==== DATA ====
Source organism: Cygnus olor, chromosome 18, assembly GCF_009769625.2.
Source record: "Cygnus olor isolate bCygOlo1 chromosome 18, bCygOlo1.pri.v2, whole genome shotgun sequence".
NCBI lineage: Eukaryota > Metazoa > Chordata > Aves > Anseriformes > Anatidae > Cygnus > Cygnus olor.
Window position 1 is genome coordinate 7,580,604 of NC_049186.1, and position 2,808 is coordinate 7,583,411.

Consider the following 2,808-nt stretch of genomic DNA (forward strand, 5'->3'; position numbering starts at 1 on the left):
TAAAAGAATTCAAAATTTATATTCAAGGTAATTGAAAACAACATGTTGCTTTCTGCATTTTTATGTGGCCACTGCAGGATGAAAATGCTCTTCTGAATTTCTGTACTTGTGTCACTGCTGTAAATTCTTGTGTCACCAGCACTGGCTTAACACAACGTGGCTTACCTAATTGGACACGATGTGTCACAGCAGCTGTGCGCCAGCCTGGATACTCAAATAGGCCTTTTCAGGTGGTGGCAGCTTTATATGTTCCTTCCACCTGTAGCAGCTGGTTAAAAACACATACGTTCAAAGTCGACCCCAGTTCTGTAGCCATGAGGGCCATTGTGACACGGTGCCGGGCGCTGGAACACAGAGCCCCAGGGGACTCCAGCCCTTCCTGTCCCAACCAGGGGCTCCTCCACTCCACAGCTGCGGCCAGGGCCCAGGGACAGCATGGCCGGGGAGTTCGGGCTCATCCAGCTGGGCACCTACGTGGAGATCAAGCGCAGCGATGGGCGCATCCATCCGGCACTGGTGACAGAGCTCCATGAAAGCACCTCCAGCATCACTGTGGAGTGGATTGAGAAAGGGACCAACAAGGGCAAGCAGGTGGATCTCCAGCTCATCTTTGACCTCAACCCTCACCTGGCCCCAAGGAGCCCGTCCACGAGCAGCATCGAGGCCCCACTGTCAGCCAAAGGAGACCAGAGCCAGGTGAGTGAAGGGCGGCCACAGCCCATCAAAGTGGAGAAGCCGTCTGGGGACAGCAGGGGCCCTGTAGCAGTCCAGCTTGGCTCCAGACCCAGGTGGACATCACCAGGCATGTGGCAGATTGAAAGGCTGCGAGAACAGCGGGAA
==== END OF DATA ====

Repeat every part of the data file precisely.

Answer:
Source organism: Cygnus olor, chromosome 18, assembly GCF_009769625.2.
Source record: "Cygnus olor isolate bCygOlo1 chromosome 18, bCygOlo1.pri.v2, whole genome shotgun sequence".
NCBI lineage: Eukaryota > Metazoa > Chordata > Aves > Anseriformes > Anatidae > Cygnus > Cygnus olor.
Window position 1 is genome coordinate 7,580,604 of NC_049186.1, and position 2,808 is coordinate 7,583,411.

Consider the following 2,808-nt stretch of genomic DNA (forward strand, 5'->3'; position numbering starts at 1 on the left):
TAAAAGAATTCAAAATTTATATTCAAGGTAATTGAAAACAACATGTTGCTTTCTGCATTTTTATGTGGCCACTGCAGGATGAAAATGCTCTTCTGAATTTCTGTACTTGTGTCACTGCTGTAAATTCTTGTGTCACCAGCACTGGCTTAACACAACGTGGCTTACCTAATTGGACACGATGTGTCACAGCAGCTGTGCGCCAGCCTGGATACTCAAATAGGCCTTTTCAGGTGGTGGCAGCTTTATATGTTCCTTCCACCTGTAGCAGCTGGTTAAAAACACATACGTTCAAAGTCGACCCCAGTTCTGTAGCCATGAGGGCCATTGTGACACGGTGCCGGGCGCTGGAACACAGAGCCCCAGGGGACTCCAGCCCTTCCTGTCCCAACCAGGGGCTCCTCCACTCCACAGCTGCGGCCAGGGCCCAGGGACAGCATGGCCGGGGAGTTCGGGCTCATCCAGCTGGGCACCTACGTGGAGATCAAGCGCAGCGATGGGCGCATCCATCCGGCACTGGTGACAGAGCTCCATGAAAGCACCTCCAGCATCACTGTGGAGTGGATTGAGAAAGGGACCAACAAGGGCAAGCAGGTGGATCTCCAGCTCATCTTTGACCTCAACCCTCACCTGGCCCCAAGGAGCCCGTCCACGAGCAGCATCGAGGCCCCACTGTCAGCCAAAGGAGACCAGAGCCAGGTGAGTGAAGGGCGGCCACAGCCCATCAAAGTGGAGAAGCCGTCTGGGGACAGCAGGGGCCCTGTAGCAGTCCAGCTTGGCTCCAGACCCAGGTGGACATCACCAGGCATGTGGCAGATTGAAAGGCTGCGAGAACAGCGGGAA